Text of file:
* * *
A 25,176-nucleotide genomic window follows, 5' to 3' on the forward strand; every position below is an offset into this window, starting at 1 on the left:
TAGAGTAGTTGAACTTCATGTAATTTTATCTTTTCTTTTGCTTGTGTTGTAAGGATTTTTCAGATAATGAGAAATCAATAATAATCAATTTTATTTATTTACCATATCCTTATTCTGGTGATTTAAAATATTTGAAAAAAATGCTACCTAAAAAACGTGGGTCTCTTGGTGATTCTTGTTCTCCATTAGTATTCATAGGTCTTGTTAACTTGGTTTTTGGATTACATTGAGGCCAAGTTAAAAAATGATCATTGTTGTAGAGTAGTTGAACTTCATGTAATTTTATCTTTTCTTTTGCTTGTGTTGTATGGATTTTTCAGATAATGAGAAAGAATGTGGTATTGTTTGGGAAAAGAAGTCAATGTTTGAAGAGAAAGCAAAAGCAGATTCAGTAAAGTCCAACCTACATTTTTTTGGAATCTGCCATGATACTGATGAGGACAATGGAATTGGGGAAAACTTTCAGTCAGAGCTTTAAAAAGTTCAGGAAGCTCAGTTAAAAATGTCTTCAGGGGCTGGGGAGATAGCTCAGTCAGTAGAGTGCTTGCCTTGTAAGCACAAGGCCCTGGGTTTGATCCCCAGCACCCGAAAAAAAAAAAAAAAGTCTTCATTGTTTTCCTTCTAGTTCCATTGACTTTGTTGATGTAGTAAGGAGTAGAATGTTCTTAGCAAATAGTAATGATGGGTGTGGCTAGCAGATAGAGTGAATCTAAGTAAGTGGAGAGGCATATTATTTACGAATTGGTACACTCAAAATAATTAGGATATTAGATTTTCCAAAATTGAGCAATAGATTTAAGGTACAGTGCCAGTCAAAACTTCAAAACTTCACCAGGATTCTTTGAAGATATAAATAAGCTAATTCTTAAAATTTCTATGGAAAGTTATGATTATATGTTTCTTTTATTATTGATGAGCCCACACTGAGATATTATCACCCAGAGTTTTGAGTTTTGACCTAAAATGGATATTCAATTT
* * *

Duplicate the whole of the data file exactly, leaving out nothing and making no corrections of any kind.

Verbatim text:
A 25,176-nucleotide genomic window follows, 5' to 3' on the forward strand; every position below is an offset into this window, starting at 1 on the left:
TAGAGTAGTTGAACTTCATGTAATTTTATCTTTTCTTTTGCTTGTGTTGTAAGGATTTTTCAGATAATGAGAAATCAATAATAATCAATTTTATTTATTTACCATATCCTTATTCTGGTGATTTAAAATATTTGAAAAAAATGCTACCTAAAAAACGTGGGTCTCTTGGTGATTCTTGTTCTCCATTAGTATTCATAGGTCTTGTTAACTTGGTTTTTGGATTACATTGAGGCCAAGTTAAAAAATGATCATTGTTGTAGAGTAGTTGAACTTCATGTAATTTTATCTTTTCTTTTGCTTGTGTTGTATGGATTTTTCAGATAATGAGAAAGAATGTGGTATTGTTTGGGAAAAGAAGTCAATGTTTGAAGAGAAAGCAAAAGCAGATTCAGTAAAGTCCAACCTACATTTTTTTGGAATCTGCCATGATACTGATGAGGACAATGGAATTGGGGAAAACTTTCAGTCAGAGCTTTAAAAAGTTCAGGAAGCTCAGTTAAAAATGTCTTCAGGGGCTGGGGAGATAGCTCAGTCAGTAGAGTGCTTGCCTTGTAAGCACAAGGCCCTGGGTTTGATCCCCAGCACCCGAAAAAAAAAAAAAAAGTCTTCATTGTTTTCCTTCTAGTTCCATTGACTTTGTTGATGTAGTAAGGAGTAGAATGTTCTTAGCAAATAGTAATGATGGGTGTGGCTAGCAGATAGAGTGAATCTAAGTAAGTGGAGAGGCATATTATTTACGAATTGGTACACTCAAAATAATTAGGATATTAGATTTTCCAAAATTGAGCAATAGATTTAAGGTACAGTGCCAGTCAAAACTTCAAAACTTCACCAGGATTCTTTGAAGATATAAATAAGCTAATTCTTAAAATTTCTATGGAAAGTTATGATTATATGTTTCTTTTATTATTGATGAGCCCACACTGAGATATTATCACCCAGAGTTTTGAGTTTTGACCTAAAATGGATATTCAATTT